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Pediatric Influenza-Associated Deaths in New York State: Death Certificate Coding and Comparison to Laboratory-Confirmed Deaths

DOI: 10.1155/2012/397890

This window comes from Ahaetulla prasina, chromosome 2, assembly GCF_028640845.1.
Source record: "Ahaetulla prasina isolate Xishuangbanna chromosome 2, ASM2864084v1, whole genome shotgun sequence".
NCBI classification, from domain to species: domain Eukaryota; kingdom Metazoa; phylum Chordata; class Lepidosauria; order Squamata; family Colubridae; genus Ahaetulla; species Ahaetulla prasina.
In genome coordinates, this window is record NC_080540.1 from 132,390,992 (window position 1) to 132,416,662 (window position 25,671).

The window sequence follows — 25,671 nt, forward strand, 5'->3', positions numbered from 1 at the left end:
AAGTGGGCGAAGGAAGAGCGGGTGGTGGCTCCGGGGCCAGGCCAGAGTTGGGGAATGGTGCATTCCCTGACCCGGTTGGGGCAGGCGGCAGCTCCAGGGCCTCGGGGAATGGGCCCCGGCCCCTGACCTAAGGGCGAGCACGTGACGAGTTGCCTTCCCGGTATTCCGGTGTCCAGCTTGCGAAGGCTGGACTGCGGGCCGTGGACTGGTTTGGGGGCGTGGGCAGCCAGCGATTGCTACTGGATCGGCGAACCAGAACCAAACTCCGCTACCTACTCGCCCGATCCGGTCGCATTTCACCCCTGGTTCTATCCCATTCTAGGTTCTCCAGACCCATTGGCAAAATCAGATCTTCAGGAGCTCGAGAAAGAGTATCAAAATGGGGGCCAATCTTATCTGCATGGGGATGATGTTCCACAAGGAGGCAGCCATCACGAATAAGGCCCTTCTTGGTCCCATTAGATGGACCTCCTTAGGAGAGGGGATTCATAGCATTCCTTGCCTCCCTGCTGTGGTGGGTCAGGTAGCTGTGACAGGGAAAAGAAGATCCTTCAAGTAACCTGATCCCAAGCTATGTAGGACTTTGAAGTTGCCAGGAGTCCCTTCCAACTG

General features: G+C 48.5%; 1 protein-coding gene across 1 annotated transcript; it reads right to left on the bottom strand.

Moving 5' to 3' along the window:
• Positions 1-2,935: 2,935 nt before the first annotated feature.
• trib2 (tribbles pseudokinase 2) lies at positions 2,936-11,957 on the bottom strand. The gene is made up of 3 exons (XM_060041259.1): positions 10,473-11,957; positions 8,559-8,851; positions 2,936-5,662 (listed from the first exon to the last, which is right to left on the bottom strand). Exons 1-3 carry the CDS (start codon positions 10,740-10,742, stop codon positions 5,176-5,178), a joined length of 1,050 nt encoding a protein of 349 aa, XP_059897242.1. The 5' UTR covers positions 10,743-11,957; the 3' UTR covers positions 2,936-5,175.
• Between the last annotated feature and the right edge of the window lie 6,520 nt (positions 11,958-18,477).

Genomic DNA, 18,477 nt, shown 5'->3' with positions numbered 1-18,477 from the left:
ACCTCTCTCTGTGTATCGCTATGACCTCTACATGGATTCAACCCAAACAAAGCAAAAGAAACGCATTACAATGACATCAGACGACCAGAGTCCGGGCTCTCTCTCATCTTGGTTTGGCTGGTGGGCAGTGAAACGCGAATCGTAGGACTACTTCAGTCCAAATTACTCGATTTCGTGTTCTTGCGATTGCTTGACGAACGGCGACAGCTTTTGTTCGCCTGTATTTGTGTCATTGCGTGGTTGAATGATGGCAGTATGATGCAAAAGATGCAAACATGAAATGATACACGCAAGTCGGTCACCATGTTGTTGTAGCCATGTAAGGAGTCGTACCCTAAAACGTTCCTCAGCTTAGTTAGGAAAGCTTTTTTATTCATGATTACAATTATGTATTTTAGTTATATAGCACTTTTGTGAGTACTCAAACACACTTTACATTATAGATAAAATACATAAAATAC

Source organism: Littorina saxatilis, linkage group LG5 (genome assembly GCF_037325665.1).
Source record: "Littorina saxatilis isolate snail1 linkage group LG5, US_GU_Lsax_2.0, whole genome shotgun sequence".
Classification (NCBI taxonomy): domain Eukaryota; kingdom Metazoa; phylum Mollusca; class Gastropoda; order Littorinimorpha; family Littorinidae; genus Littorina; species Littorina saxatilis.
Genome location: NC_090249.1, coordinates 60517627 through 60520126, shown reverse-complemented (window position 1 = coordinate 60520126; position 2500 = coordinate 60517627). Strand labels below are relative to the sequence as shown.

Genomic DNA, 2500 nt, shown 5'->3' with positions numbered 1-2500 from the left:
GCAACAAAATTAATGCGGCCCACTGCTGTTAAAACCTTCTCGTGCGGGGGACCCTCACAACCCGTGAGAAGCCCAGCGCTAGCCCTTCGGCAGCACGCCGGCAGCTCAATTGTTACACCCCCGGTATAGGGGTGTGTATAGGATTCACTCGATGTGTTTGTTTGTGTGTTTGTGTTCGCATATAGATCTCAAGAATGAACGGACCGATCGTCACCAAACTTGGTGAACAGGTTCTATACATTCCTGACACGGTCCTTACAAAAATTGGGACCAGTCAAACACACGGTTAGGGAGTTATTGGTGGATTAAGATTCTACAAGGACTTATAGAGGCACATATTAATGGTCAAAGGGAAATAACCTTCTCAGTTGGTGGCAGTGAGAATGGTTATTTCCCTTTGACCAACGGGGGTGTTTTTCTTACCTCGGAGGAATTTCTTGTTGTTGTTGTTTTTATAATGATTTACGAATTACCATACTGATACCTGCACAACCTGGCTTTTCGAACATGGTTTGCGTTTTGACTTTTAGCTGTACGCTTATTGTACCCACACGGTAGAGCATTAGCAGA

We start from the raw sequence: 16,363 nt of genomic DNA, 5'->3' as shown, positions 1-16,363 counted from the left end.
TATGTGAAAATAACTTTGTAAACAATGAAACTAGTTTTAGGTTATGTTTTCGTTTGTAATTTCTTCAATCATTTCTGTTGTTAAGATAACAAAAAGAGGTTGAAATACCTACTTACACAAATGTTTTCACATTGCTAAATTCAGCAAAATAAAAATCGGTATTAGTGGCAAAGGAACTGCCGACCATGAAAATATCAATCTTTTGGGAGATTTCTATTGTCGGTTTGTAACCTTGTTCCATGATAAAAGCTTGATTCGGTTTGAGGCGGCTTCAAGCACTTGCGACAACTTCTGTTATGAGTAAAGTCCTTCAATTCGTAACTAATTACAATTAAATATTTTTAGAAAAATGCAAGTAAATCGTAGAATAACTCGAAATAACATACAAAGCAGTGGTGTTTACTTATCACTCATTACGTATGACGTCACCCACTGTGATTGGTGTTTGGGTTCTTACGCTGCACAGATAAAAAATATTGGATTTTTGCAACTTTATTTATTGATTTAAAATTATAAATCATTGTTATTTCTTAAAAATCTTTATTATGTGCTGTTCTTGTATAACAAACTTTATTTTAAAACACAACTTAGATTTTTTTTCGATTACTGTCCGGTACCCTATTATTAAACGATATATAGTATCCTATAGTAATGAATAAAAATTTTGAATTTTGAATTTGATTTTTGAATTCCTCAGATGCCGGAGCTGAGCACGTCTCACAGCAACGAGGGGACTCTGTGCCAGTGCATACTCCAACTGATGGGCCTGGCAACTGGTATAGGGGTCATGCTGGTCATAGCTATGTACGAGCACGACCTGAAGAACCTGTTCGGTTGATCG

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Introduction. Surveillance for laboratory-confirmed influenza-associated deaths in children is used to monitor the severity of influenza at the population level and to inform influenza prevention and control policies. The goal of this study was to better estimate pediatric influenza mortality in New York state (NYS). Methods. Death certificate data were requested for all passively reported deaths and any pneumonia and influenza (P&I) coded pediatric deaths occurring between October 2004 and April 2010, excluding New York City (NYC) residents. A matching algorithm and capture-recapture analysis were used to estimate the total number of influenza-associated deaths among NYS children. Results. Thirty-four laboratory-confirmed influenza-associated pediatric deaths were reported and 67 death certificates had a P&I coded death; 16 deaths matched. No laboratory-confirmed influenza-associated death had a pneumonia code and no pneumonia coded deaths had laboratory evidence of influenza infection in their medical record. The capture-recapture analysis estimated between 38 and 126 influenza-associated pediatric deaths occurred in NYS during the study period. Conclusion. Passive surveillance for influenza-associated deaths continues to be the gold standard methodology for characterizing influenza mortality in children. Review of death certificates can complement but not replace passive reporting, by providing better estimates and detecting any missed laboratory-confirmed deaths. 1. Introduction It has long been recognized that influenza is associated with substantial mortality during both epidemics and pandemics. Death due to influenza virus infection can result from a variety of causes, such as pneumonia or exacerbations of existing cardiopulmonary or other chronic conditions. Influenza-associated death among children in particular is rare, but when it occurs, it is often rapidly fatal and may affect children with no predisposing risk factor [1, 2]. Bacterial coinfections, especially methicillin-resistant Staphylococcus aureus (MRSA), are also increasingly being documented among influenza-associated pediatric deaths [1]. These were important factors in the Advisory Committee on Immunization Practices (ACIP) expanding influenza vaccine recommendations in 2008 to include all children aged 6 months through 18 years [3] when in years prior influenza vaccine was only recommended for children less than five years of age. Due to increased reports of deaths in children associated with influenza in the 2003-04 season [4, 5], in October 2004 laboratory-confirmed


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